Whiteburn's Wanderings

One man's wanderings backpacking around Scotland plus the odd digression

Another MYO stove

Sounds too good to be true; an alcohol (meths) stove that’s efficient, <15ml for a 500ml boil (1/2oz for 2 cups); simple to build, 2 mins; really cheap, ~£1.50 each.

I’ve previously written of my conversion to the Zelph Starlyte stove & subsequently the issues I had in Trouble with the Starlyte.  The repairs I conducted, gluing the components back together with high temperature silicone worked but resulted in a stove with a markedly smaller flame & a much longer boil time, so not really a great success.  The other issue I’ve had with the Starlyte is the lids splitting (I’ve had 3 fail) rendering them useless for storing fuel on the move.  Since the lid’s a non-standard size, saving ordering more from Zelph in the US, they’re not available; so the search for an alternative set out.

I’m a convert to using wick type stoves as I’ve found them efficient (uses least fuel), easy to light (even in freezing weather), they don’t need priming & are spill proof.  I came across the Speedster stoves; their 30ml stoves is of very similar diameter to the Starlyte but based upon a aluminium screw top cosmetic pot filled with a wicking material & capped by fine stainless steel mesh; not too expensive at £5.70 inc p&p; quite small at ~55mm diameter (over the cap) & ~19mm high; very light ~14g.

63 (Large)

Testing of the Speedster established that is was of very similar efficiency to the Starlyte but with a shorter boil time.  The only minor niggle I had with the 30ml Speedster was the fairly low profile; I thought it was a bit too easy to overfill & with cold wet hands it’s awkward to hold onto the base to get the screw cap off if it’s been nipped.

59 (Large)

I did check out whether the screw cap was effective at retaining fuel & after 48hrs on the bench there was no measurable loss.  The longevity of the lid wadding (gasket) may be an issue but time will tell & it’s probably easily replaceable with thin card on the trail.

MYO stove

I quite liked the idea of using the aluminium screw top cosmetic pot & soon found there were a variety of sizes on the eBay & AliExpress & providing you are willing to wait the 2 – 4wks for delivery from China they’re very cheap, £2-3 for 5. So thought it would be appropriate to look at different diameter containers to see if this eked out any better performance.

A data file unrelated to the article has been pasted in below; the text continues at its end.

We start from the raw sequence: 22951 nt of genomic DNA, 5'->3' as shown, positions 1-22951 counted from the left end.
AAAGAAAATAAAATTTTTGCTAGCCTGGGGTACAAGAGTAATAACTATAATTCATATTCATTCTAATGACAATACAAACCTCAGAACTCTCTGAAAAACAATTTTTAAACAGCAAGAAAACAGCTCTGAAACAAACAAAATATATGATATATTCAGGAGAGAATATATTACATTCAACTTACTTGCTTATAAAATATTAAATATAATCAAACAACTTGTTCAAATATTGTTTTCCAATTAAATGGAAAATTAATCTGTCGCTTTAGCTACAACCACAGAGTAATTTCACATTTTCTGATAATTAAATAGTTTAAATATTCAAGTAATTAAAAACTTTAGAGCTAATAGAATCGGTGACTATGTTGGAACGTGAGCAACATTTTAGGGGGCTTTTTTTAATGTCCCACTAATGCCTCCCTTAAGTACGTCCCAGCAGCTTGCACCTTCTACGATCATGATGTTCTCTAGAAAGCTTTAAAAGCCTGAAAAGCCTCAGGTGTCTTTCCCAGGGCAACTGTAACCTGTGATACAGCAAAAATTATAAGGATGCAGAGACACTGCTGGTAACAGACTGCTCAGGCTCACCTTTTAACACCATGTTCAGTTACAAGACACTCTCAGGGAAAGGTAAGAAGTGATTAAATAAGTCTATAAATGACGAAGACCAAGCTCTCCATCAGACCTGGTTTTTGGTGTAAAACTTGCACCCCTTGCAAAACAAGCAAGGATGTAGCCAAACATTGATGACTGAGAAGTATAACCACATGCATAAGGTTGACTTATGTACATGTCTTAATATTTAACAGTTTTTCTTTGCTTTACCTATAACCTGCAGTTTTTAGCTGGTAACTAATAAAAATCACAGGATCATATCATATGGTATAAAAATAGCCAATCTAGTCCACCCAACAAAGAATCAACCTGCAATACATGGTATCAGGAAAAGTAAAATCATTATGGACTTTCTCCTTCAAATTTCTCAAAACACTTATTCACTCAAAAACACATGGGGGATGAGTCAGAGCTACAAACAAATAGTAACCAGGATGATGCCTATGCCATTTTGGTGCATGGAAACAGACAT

In my experience the capacity needed to be a minimum of 30ml; a good setup should only need ~15ml of fuel to achieve a 500ml boil but I’ve found that overfilling (say 25ml) & then snuffing when boil is achieved is more efficient than measuring.  It does mean than a vapour proof cap is essential to stop the remaining fuel subsequently evaporating.  That meant the only real variables I had to decide up were flame size (the throat diameter of the pot) & the fill (wick) material.

Stove (flame) diameter

The most efficient flame size is dependent upon the pot diameter; the larger the pot diameter the larger the flame diameter which can be used while still being efficient; the smaller the pot the smaller the flame which must be used to retain efficiency & hence longer boil time.  I’ve standardised my cooking kit for long distance walking around the Trail Designs Caldera Tri-Tri with a 900ml Evernew UL pot (~130mm dia) so my primary focus was to find a stove that matched this.

The standard Starlyte has a throat of 47mm diameter while the Caldera Cone version has a throat of 36mm, the 30ml Speedster has a throat of 48mm, only slightly larger than the Starlyte & this is probably behind the faster boil time.  The only different diameter containers, to the Speedster, I could find available was a 30ml pot of slightly smaller diameter, (50mm nominal diameter & 25mm high with 42mm throat) which would also eliminate my concerns over unscrewing the top & a 50ml pot (59mm nominal diameter & 27mm high with 52mm throat); I bought & tested both.

Stove fill (wick)

I tried various types of fill materials (wick) finding that the fill does have an impact upon fuel efficiency, the best I found was 25mm thick ‘Insulfrax’ ceramic blanket.  The blanket is silicate wool used for furnace insulation, etc; 1200C rated & adsorbs fuel readily.  It’s usually sold in rolls at quite high cost, £20+ / m2, but I found some reasonably priced off-cuts on eBay; £3.25 got me 10 * 100mm diameter discs, enough to make at least two dozen stoves; the material is very easy to cut with a sharp craft knife to the diameter of the pot.


The fine SS mesh covering the wick is not strictly necessary; if the insulation is a snug fit it’s unlikely to fall out; I tested stoves both with & without the mesh & found no difference in performance.  The stove is easier to light both with a lighter or with a fire stick without the mesh.

The mesh is available on eBay but I found the cheapest source was a frying pan anti-spatter guard, £1 from the local discount store. Discs about 12 – 15 mm oversized are easily cut out with a pair of scissors & the edges simply bent down with the fingers to form a cup; a bit of care is needed during assembly to ensure that any loose wire strands are tucked down so as not to impact the lid seal.